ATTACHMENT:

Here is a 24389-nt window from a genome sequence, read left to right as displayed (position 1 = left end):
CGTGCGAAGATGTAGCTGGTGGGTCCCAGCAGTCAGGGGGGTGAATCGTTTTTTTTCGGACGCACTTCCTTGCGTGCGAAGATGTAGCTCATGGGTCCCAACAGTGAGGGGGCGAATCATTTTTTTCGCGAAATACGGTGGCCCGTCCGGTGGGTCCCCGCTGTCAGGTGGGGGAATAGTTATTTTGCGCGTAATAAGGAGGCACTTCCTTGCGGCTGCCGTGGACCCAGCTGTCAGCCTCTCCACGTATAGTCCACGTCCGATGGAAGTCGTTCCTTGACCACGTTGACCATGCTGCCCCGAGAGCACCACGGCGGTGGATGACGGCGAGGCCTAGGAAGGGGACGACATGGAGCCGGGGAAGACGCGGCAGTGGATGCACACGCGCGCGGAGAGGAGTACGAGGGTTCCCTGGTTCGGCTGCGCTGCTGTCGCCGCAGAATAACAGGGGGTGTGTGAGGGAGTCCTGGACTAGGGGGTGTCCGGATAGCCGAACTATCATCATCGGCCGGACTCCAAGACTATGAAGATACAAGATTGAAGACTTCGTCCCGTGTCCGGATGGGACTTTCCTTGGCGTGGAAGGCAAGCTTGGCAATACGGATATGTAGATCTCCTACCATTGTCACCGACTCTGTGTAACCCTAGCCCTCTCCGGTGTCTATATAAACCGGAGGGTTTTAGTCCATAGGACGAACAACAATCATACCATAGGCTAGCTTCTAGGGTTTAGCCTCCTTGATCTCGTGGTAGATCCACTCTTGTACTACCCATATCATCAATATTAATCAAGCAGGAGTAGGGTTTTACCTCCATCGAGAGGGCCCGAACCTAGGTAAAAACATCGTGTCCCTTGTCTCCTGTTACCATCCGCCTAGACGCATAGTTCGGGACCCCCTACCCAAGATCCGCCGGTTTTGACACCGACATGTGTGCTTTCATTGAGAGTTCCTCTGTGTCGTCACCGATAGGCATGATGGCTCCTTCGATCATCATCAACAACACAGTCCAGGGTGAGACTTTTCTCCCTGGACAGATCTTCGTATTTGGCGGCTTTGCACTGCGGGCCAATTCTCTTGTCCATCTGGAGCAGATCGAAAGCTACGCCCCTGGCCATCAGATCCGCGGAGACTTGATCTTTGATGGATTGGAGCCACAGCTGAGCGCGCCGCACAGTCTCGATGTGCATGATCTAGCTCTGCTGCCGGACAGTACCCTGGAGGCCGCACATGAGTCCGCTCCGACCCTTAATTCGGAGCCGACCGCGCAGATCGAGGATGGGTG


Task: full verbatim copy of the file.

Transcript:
Here is a 24389-nt window from a genome sequence, read left to right as displayed (position 1 = left end):
CGTGCGAAGATGTAGCTGGTGGGTCCCAGCAGTCAGGGGGGTGAATCGTTTTTTTTCGGACGCACTTCCTTGCGTGCGAAGATGTAGCTCATGGGTCCCAACAGTGAGGGGGCGAATCATTTTTTTCGCGAAATACGGTGGCCCGTCCGGTGGGTCCCCGCTGTCAGGTGGGGGAATAGTTATTTTGCGCGTAATAAGGAGGCACTTCCTTGCGGCTGCCGTGGACCCAGCTGTCAGCCTCTCCACGTATAGTCCACGTCCGATGGAAGTCGTTCCTTGACCACGTTGACCATGCTGCCCCGAGAGCACCACGGCGGTGGATGACGGCGAGGCCTAGGAAGGGGACGACATGGAGCCGGGGAAGACGCGGCAGTGGATGCACACGCGCGCGGAGAGGAGTACGAGGGTTCCCTGGTTCGGCTGCGCTGCTGTCGCCGCAGAATAACAGGGGGTGTGTGAGGGAGTCCTGGACTAGGGGGTGTCCGGATAGCCGAACTATCATCATCGGCCGGACTCCAAGACTATGAAGATACAAGATTGAAGACTTCGTCCCGTGTCCGGATGGGACTTTCCTTGGCGTGGAAGGCAAGCTTGGCAATACGGATATGTAGATCTCCTACCATTGTCACCGACTCTGTGTAACCCTAGCCCTCTCCGGTGTCTATATAAACCGGAGGGTTTTAGTCCATAGGACGAACAACAATCATACCATAGGCTAGCTTCTAGGGTTTAGCCTCCTTGATCTCGTGGTAGATCCACTCTTGTACTACCCATATCATCAATATTAATCAAGCAGGAGTAGGGTTTTACCTCCATCGAGAGGGCCCGAACCTAGGTAAAAACATCGTGTCCCTTGTCTCCTGTTACCATCCGCCTAGACGCATAGTTCGGGACCCCCTACCCAAGATCCGCCGGTTTTGACACCGACATGTGTGCTTTCATTGAGAGTTCCTCTGTGTCGTCACCGATAGGCATGATGGCTCCTTCGATCATCATCAACAACACAGTCCAGGGTGAGACTTTTCTCCCTGGACAGATCTTCGTATTTGGCGGCTTTGCACTGCGGGCCAATTCTCTTGTCCATCTGGAGCAGATCGAAAGCTACGCCCCTGGCCATCAGATCCGCGGAGACTTGATCTTTGATGGATTGGAGCCACAGCTGAGCGCGCCGCACAGTCTCGATGTGCATGATCTAGCTCTGCTGCCGGACAGTACCCTGGAGGCCGCACATGAGTCCGCTCCGACCCTTAATTCGGAGCCGACCGCGCAGATCGAGGATGGGTG